Most professional sports have specific consequences prepared for every sort of devious conduct. But in MMA, fouls are assumed to be unintentional and therefore forgivable. Recipients of illegal attacks are given five minutes to recover and then expected to man-up and continue. This is silly foremost because intent is often impossible to glean from a split-second attack. But furthermore it is unfair for a fighter to continue with the physical ramifications of an illegal move, while his opponent remains unfazed and unpunished.
According to standard MMA rules, if a fighter cannot continue due to an illegal strike, the bout should be either be ruled a DQ in the injured side’s favour, a no-contest, or a decision should be awarded based on the judge’s scorecards. However, those options usually require a fighter to quit the match. In a sport where careers can be instantly de-railed by an unpopular performance (Rolles Gracie’s UFC career recently ended after a running time of 6.5 minutes) fighters are under a lot of pressure to look tough and stay in the fight. Months of training coupled with the difficulty inherit in making a name in MMA will force fighters to limp on against their better judgment, possibly getting knocked out (see Chris Tuscherer after having his testicles punted by Gabriel Gonzaga). This is a situation where fighters need to be protected from themselves.
Fans want to believe that fighters can shake off eye-pokes and strikes to the groin or back of the head, but there are physiological factors that overpower general toughness. Blurred vision and overactive nerve endings make a fighter slower, disoriented and vulnerable. Yet on the rare occasion when a referee issues more than a verbal warning, the punishment is merely a point deduction. So if a fight ends in any fashion other than a judge’s decision, dirty shots go completely unpunished. As a result of this poor enforcement, fouls have affected the fight results on many occasions: from Cheick Kongo’s triple knee-to-groin combo against Cro Cop, to Josh Koscheck repeatedly confusing Anthony Johnson’s eyeballs with little jars of fingernail polish.
Fouls cannot be entirely prevented, but they can be strongly discouraged with serious consequences. Verbal warnings should be reserved for illegal actions that clearly will not affect the outcome of a fight. Conversely, a severe eye-poke, foot to the groin, or stuffed takedown via grabbing the cage, should result in automatic point deductions. Furthermore, subsequent illegal moves should cost points and a portion of the offender’s pay, say 10%. Fined monies should be then awarded to the opponent–just as part of a purse is donated when a fighter does not make weight.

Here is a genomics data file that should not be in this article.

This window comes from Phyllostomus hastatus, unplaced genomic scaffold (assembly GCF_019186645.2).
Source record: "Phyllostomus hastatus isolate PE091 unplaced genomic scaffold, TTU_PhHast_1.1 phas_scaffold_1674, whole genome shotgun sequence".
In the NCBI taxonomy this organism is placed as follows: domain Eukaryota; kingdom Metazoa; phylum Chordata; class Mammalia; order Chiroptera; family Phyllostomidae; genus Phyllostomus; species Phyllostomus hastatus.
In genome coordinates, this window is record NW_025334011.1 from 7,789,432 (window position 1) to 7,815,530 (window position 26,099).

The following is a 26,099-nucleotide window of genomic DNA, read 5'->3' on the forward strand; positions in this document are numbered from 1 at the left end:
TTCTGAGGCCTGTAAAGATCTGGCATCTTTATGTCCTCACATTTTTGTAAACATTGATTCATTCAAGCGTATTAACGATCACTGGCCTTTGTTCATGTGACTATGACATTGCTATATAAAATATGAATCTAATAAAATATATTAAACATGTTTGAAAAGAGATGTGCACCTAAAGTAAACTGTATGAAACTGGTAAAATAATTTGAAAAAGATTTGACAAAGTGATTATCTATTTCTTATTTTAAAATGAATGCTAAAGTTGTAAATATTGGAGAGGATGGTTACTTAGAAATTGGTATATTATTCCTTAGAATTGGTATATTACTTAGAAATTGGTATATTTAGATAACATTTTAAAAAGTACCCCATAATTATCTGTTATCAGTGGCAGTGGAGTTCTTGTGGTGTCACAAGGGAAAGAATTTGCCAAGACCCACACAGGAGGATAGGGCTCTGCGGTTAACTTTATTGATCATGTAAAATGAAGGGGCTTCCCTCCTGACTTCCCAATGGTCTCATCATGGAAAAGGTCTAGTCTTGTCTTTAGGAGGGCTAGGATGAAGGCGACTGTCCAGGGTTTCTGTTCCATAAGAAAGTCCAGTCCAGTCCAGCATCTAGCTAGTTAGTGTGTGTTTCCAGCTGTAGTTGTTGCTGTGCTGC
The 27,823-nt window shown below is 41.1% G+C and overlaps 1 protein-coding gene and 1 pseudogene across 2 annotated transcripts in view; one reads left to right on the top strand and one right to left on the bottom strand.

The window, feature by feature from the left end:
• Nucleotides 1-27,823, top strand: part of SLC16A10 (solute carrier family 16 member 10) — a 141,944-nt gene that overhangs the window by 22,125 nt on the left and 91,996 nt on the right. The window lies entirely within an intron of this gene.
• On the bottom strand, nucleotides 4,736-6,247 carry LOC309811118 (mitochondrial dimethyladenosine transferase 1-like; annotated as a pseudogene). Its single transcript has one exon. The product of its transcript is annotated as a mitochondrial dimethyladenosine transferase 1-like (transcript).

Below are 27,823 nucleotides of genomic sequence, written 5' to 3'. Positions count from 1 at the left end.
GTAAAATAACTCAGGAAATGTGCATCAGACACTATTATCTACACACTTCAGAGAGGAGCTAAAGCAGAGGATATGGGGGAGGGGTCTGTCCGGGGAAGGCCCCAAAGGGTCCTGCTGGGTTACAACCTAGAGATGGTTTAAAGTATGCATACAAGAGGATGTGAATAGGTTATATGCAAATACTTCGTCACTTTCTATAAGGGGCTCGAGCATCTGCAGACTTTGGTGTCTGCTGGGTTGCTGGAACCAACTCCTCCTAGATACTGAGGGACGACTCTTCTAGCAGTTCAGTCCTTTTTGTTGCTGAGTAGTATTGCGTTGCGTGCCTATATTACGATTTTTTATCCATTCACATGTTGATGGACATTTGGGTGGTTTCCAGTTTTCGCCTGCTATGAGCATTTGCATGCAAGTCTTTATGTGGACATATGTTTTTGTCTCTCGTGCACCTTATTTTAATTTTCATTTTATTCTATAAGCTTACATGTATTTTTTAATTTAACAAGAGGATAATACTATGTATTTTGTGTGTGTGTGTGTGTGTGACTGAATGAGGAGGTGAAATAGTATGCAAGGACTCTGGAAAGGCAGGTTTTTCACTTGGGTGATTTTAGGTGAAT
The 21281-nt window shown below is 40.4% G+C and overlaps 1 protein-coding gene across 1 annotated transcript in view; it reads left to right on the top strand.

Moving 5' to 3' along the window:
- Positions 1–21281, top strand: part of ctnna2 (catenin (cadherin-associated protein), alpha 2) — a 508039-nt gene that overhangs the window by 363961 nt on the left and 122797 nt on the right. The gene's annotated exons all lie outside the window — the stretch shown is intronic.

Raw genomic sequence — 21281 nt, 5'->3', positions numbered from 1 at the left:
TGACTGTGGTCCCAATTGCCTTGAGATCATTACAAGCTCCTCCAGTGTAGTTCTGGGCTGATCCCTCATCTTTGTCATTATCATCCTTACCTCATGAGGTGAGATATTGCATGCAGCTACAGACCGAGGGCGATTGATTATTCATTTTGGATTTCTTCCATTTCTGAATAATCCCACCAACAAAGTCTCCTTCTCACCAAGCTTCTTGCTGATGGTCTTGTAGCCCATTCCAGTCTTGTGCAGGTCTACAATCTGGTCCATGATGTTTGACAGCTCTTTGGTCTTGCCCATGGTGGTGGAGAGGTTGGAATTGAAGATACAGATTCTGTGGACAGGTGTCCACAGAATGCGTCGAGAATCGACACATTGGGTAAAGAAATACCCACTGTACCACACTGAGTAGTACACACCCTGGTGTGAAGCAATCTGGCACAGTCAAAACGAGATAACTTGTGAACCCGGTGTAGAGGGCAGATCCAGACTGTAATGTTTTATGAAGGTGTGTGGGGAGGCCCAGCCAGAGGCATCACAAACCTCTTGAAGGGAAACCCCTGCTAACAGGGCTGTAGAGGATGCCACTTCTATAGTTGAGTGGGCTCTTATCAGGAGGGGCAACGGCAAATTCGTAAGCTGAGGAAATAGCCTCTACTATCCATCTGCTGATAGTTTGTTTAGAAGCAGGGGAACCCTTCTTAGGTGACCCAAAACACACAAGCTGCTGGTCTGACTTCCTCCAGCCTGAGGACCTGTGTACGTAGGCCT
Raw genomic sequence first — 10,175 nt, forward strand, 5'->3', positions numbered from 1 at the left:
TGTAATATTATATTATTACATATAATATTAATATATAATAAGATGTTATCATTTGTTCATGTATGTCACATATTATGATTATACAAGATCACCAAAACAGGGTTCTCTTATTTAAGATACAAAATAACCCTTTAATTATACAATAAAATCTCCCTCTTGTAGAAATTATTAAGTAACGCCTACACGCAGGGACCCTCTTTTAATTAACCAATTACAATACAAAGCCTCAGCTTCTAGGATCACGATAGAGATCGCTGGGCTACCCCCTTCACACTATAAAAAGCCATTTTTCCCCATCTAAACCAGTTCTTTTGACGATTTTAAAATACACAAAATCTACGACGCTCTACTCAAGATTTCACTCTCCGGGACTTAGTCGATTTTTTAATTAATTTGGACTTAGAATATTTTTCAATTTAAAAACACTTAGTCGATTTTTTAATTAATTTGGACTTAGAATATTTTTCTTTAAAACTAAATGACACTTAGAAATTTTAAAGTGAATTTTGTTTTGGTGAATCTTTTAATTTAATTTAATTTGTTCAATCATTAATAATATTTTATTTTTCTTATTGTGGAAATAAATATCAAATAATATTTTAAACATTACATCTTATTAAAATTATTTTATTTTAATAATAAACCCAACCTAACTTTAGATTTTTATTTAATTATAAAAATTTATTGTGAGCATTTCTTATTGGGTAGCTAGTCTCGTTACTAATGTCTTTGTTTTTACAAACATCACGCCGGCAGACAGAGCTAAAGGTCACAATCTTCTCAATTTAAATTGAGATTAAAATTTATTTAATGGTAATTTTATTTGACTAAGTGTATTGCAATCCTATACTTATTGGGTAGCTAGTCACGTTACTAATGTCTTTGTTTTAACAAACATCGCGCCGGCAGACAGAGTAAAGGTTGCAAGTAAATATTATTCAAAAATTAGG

Properly enforcing fouls would not only keep fights fair, it could also keep them interesting. Another type of illegal activity is “timidity, including, without limitation, avoiding contact with an opponent,” which was displayed flagrantly by middleweight champ Anderson Silva at UFC 112. But while PPV customers were becoming infuriated, Silva received only a stern finger waving from ref Dan Miragliotta after nearly two full rounds of prancing around. If Silva had started losing points for his goofiness and threatened with DQ, he would have likely started to care.
Imagine a little boy named Timmy who likes to play with matches. One day, his reckless habit starts a serious fire and cause major damage to an orphanage filled with particularly flammable children. As a result, Timmy needs to be punished to discourage him from setting fires in the future. He will cry and argue that he did not mean to hurt anyone. But if there are no consequences, the little pyro will not be compelled against repeating the behaviour. His parents need to teach him a lesson and take away his Xbox, so that he will weigh the consequences before starting fires in the future.
It may seem rude to compare fighters to children, but it’s actually appropriate. Fighters are functioning on a limited thinking capacity during a match. They run on instinct, impulse and muscle memory; there’s no time to think deeply. As a result, like the child, it takes a strong jolt to break a pattern of behaviour; nipping at their cash can do exactly that to professional athletes.
Certain actions are illegal in sporting competition either because they are too dangerous (see head-spiking to the canvas) or because they are cheap ways to injure an opponent that requires no skill (hair-pulling, fish hooking) and demean the sport as a whole. MMA’s continuing growth owes a lot to adding proper rules and regulations. And while it’s certainly true that most fouls are completely unintentional, failing to enforce them severely affects the perceived legitimacy of the sport.